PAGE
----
Prophylactic neuroprotection for cerebral ischemia
Department of Neurology
Cerebrovascular Disorders; Coronary Artery Bypass; Endarterectomy, Carotid; Humans; Ischemic Attack, Transient; N-Methylaspartate; Nervous System Diseases; Nimodipine; Randomized Controlled Trials as Topic
Nervous System Diseases | Neurology
BACKGROUND: Treatments for acute ischemic stroke have evolved as knowledge about the pathophysiology of ischemic brain injury has advanced. Treatment strategies under development are aimed at offering neuroprotection acutely after focal cerebral ischemic injury, but delayed initiation of therapy may reduce efficacy. Pretreatment before ischemia begins could offer distinct advantages in patient groups at high risk for ischemic stroke.
SUMMARY OF REVIEW: If a neuroprotective drug were available orally, safe, and relatively inexpensive, it could be considered for prophylactic use in high-risk populations. Prophylactic neuroprotection would include (1) short-term neuroprotection before and after high-stroke risk procedures, (2) long-term neuroprotection for primary and secondary intervention in populations at high risk for stroke, and (3) concomitant neuroprotection with agents that have multiple treatment effects. Patients undergoing procedures such as cardiac surgery, endarterectomy, or endovascular therapy, which have a risk of cerebral ischemic events during a defined period, might be considered for short-term, periprocedure prophylactic neuroprotection. Several populations at high long-term risk for initial ischemic stroke have been identified and include those with combinations of vascular risk factors, transient ischemic attacks, atrial fibrillation, and asymptomatic carotid stenosis. Such people, as well as those at risk for stroke recurrence after minor strokes, are readily identifiable and perhaps appropriate for long-term prophylactic neuroprotection. Patients with hypertension and cerebrovascular atherosclerosis have a high stroke risk, and therapies directed at these underlying disorders are available that also have concomitant neuroprotective effects. An ideal drug for trials in these patient groups has not yet been developed, and establishing its efficacy may prove to be an arduous and lengthy task.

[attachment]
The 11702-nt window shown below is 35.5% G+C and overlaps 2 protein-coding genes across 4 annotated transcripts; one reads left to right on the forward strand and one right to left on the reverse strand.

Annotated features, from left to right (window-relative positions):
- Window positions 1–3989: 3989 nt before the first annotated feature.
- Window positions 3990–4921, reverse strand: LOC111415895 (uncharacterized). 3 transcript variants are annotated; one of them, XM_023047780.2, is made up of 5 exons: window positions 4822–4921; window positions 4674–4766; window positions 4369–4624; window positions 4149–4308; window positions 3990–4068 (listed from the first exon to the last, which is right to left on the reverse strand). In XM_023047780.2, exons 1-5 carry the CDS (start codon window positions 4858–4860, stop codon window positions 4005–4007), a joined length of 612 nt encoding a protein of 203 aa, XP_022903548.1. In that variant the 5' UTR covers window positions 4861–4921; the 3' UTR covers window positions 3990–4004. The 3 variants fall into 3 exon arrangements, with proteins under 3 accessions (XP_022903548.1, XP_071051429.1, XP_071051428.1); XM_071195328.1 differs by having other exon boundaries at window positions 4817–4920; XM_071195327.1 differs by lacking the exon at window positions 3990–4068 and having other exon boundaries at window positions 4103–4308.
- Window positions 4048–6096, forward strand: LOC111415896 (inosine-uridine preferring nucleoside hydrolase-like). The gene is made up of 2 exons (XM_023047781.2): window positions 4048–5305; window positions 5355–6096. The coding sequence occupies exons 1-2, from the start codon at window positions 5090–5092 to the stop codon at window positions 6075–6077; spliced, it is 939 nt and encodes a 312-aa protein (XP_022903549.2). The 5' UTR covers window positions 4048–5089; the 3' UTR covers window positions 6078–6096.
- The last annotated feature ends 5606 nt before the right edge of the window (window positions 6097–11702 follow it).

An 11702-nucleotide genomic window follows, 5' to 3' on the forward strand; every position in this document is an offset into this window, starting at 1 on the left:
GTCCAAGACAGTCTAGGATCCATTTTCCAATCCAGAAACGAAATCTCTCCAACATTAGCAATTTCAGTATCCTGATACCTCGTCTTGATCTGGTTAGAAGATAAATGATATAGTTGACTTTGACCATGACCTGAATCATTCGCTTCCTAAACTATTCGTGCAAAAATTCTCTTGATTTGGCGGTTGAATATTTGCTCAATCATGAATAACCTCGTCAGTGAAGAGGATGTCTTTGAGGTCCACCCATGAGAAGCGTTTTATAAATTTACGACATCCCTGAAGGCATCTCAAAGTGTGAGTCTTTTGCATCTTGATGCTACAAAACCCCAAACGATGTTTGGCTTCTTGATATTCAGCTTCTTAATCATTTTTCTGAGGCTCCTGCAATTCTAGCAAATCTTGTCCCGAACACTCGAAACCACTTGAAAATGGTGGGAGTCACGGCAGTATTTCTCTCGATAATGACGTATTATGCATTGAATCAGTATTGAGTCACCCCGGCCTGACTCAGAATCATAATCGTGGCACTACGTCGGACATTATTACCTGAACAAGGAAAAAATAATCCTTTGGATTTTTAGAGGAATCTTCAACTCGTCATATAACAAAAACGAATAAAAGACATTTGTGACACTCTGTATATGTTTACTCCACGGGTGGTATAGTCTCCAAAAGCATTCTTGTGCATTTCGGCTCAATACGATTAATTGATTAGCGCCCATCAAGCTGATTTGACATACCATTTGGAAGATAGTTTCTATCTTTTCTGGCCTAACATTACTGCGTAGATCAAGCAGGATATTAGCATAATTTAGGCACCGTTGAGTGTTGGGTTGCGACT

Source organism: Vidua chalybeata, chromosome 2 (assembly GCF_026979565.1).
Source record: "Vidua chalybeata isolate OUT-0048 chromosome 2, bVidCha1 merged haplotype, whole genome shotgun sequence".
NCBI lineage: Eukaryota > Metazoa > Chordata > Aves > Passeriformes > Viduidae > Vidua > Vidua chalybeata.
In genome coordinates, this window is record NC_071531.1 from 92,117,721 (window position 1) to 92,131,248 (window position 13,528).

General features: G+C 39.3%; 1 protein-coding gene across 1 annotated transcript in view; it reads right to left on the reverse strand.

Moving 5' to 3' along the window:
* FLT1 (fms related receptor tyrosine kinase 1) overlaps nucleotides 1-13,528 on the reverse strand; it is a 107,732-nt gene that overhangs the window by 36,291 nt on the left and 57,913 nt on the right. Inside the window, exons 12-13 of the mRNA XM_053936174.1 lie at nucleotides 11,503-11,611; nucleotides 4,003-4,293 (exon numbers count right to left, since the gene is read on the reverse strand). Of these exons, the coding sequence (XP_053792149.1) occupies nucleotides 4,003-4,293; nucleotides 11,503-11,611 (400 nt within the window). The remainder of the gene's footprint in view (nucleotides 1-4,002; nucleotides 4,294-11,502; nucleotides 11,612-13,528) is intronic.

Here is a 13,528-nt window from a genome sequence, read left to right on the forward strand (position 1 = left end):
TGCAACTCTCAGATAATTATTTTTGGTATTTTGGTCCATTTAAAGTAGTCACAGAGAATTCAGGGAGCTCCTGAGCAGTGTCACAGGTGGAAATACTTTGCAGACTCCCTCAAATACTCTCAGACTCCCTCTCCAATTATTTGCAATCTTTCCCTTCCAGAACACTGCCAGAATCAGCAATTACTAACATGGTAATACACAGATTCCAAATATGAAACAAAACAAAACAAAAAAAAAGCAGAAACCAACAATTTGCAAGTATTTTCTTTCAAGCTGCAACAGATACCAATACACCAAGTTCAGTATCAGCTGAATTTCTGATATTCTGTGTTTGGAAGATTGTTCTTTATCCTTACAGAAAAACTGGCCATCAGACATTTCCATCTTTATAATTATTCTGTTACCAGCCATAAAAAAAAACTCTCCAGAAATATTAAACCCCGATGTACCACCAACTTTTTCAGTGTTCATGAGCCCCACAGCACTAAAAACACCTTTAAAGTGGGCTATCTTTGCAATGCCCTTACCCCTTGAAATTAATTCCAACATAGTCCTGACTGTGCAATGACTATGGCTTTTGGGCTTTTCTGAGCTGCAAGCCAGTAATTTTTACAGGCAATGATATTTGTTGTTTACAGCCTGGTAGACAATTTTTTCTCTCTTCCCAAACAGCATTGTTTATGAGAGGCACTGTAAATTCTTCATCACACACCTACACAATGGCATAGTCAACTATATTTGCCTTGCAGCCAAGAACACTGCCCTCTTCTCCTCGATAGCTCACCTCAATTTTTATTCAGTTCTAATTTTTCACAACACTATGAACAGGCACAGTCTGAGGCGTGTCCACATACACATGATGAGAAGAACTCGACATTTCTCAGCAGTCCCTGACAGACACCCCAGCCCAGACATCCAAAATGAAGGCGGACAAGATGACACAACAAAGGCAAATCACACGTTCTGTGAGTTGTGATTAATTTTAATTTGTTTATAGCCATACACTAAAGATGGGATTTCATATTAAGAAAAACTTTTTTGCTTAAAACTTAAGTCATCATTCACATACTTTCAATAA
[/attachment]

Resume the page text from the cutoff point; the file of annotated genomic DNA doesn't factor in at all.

CONCLUSIONS: The possibility of ameliorating the consequences of an acute ischemic stroke by pretreating high-risk patients with appropriate neuroprotective agents needs to be explored. Several types of high-risk population for prophylactic neuroprotection can be envisioned and then studied in clinical trials.
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Citation: Stroke. 1994 May;25(5):1075-80.